Compost quality is determined by the raw ingredients used, usually made up of animal manure, farm and garden waste, bedding, grasses, hay, leaves, and many plant by-products. The ideal PH is 6.5-8.0 and the moisture content should be 30%.
Start process 6 months to a year before you need the soil. In the breakdown phase organic residues are decomposed into smaller particles. Proteins are broken down into amino acids, amines, and finally to ammonia, nitrates, nitrates, and free nitrogen. In the build-up phase simple compounds are re-synthesized into complex substances.
The development of humus is evident in color changes in the compost. Compost and manures have only a small component of soluble nutrients; most of their nutrients must be transformed through biological processes before they become available to plants.
In the static pile method, materials are formed into a windrow, inoculated with BD preparations, covered with straw, and left undisturbed for 6 months to a year. On larger farms that handle massive volumes of compost feedstock, the piles are often managed with a compost turner, so the time to maturity is much shorter than smaller operations
Basic Steps for Compost Building
- Gather all grass clippings and green yard waste but be sure to mix with the “brown” materials like leaves and shredded paper to add carbon. You will need both – if you only add greens to your pile will compact and will start to stink.
- Do not compost meats or pet droppings.
- Avoid all pesticides and/or herbicide treated material.
- If you add weeds to your pile make sure your pile is good and hot. It should be steaming hot, not just warm otherwise it may not kill the seeds.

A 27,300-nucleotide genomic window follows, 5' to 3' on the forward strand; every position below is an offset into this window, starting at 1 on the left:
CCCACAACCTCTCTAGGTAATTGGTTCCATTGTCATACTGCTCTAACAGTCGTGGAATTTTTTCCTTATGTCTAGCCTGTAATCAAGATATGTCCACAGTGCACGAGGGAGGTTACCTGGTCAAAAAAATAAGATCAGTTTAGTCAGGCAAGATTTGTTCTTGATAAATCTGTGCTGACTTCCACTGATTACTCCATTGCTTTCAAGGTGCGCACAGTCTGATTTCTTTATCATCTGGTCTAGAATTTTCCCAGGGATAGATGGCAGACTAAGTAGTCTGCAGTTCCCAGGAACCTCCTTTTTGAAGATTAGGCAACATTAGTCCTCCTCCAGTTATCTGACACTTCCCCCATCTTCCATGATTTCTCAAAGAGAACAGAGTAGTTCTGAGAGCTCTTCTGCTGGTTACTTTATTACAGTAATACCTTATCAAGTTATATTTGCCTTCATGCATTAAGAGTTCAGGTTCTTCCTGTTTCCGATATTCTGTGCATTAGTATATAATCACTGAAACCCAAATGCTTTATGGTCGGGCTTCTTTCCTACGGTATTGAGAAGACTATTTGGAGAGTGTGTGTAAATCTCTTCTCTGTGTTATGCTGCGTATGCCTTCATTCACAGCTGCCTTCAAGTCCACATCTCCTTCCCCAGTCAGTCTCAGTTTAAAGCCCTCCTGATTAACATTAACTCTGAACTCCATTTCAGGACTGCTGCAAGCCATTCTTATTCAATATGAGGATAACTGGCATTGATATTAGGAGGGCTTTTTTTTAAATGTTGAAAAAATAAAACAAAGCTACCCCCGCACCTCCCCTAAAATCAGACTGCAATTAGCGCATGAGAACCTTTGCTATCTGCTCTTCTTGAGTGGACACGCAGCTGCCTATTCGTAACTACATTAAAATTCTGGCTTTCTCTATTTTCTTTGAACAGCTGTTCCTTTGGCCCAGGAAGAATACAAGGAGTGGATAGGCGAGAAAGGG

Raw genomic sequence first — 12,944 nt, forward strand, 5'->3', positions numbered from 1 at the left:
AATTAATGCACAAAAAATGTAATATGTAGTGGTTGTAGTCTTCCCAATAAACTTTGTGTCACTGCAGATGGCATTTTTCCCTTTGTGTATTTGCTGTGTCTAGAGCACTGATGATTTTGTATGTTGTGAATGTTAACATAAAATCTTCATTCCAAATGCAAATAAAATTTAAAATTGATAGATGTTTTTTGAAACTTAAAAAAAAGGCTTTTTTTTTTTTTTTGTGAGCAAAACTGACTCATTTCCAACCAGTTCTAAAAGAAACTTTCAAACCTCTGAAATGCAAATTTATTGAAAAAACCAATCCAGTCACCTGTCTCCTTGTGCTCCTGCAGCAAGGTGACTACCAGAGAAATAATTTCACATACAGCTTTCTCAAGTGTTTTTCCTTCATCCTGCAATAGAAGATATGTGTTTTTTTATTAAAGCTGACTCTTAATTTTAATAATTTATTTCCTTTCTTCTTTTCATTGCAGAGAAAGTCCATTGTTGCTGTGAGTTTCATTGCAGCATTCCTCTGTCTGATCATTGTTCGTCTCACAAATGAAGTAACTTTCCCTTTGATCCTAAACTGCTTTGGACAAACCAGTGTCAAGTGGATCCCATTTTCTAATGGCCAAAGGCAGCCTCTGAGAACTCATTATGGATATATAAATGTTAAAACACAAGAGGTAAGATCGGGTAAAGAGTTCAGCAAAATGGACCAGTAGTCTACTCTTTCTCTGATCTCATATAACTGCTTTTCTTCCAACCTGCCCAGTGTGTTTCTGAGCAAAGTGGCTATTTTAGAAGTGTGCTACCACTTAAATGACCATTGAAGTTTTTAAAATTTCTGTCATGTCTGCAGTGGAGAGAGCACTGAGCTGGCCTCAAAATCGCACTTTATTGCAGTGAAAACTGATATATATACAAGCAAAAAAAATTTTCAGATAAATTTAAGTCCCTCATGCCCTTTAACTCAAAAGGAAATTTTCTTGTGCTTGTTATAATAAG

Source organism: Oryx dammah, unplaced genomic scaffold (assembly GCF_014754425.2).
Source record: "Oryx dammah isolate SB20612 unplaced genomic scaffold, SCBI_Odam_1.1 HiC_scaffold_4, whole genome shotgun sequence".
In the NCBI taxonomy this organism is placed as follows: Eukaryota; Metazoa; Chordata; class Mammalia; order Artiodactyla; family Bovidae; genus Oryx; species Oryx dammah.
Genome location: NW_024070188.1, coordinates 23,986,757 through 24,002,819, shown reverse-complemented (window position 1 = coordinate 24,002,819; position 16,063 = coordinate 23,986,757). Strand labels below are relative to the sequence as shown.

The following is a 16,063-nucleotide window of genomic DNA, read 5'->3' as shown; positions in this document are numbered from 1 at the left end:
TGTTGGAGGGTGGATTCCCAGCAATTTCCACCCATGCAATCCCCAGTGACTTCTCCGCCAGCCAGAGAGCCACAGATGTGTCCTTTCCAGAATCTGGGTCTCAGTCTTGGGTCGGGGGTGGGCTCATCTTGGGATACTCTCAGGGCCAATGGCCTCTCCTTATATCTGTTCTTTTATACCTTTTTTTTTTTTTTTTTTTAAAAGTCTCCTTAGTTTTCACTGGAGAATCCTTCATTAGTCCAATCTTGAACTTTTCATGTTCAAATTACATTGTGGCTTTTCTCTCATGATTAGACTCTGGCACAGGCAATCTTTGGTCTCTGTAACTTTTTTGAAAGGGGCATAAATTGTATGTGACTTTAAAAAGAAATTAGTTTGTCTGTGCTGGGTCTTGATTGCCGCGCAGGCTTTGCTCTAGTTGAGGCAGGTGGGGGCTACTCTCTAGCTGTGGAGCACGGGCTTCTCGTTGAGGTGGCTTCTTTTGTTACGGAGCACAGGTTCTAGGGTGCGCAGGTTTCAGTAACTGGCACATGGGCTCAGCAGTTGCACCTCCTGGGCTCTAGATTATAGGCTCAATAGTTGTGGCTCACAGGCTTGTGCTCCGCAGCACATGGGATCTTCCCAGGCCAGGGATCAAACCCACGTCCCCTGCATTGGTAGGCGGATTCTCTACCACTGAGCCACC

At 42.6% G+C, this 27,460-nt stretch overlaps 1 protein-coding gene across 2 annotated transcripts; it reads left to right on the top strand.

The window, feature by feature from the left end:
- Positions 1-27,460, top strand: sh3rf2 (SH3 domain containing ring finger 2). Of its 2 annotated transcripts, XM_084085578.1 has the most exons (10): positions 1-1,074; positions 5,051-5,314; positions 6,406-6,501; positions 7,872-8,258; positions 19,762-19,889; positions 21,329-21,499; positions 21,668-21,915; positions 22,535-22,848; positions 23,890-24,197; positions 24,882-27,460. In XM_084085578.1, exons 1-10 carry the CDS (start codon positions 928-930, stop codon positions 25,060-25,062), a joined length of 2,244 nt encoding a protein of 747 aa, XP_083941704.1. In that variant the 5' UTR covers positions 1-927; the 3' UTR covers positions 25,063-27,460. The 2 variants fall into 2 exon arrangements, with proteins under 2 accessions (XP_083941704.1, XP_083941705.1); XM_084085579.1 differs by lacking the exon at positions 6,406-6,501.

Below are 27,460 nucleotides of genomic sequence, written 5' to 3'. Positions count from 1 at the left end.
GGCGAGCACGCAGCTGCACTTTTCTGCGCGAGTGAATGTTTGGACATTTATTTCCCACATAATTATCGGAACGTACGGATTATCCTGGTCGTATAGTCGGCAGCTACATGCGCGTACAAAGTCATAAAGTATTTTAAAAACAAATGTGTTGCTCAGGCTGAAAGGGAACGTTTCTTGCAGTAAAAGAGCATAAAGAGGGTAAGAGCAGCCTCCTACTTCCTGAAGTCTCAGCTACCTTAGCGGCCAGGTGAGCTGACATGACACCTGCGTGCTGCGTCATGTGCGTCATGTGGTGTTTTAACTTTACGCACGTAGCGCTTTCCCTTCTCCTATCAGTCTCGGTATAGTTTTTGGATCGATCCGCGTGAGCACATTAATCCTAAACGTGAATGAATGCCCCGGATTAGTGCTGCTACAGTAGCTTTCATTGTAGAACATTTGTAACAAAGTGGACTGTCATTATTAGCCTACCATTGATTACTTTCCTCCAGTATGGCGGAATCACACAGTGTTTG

- Turn your pile as often as you can. Each time you turn it will speed up the process.
- Keep your compost damp but not wet. As you add material to your pile make sure that each layer is moist as it is added.
- During the summer your pile will dry out and the composting process will slow down.
- Got too much material to compost? Make a second or third pile. Stop adding material to a pile that is underway and start a new pile. This will insure you get a chance to use the compost this season.
- Add compost to fields a few weeks before you plant. Let the compost have a chance to work into the soil, try to mix it in and let it sit before you plant.
- Bugs, worms and most bugs are ok in pile, they help the process. No need to go crazy trying to keep all the bugs out of your compost unless you spot a bad one that needs to be.
Since the compost process works best at temperatures between 120 and 150 degrees, composting in the warmer months is easier to do. If this is your first attempt at composting, best to try in the summer.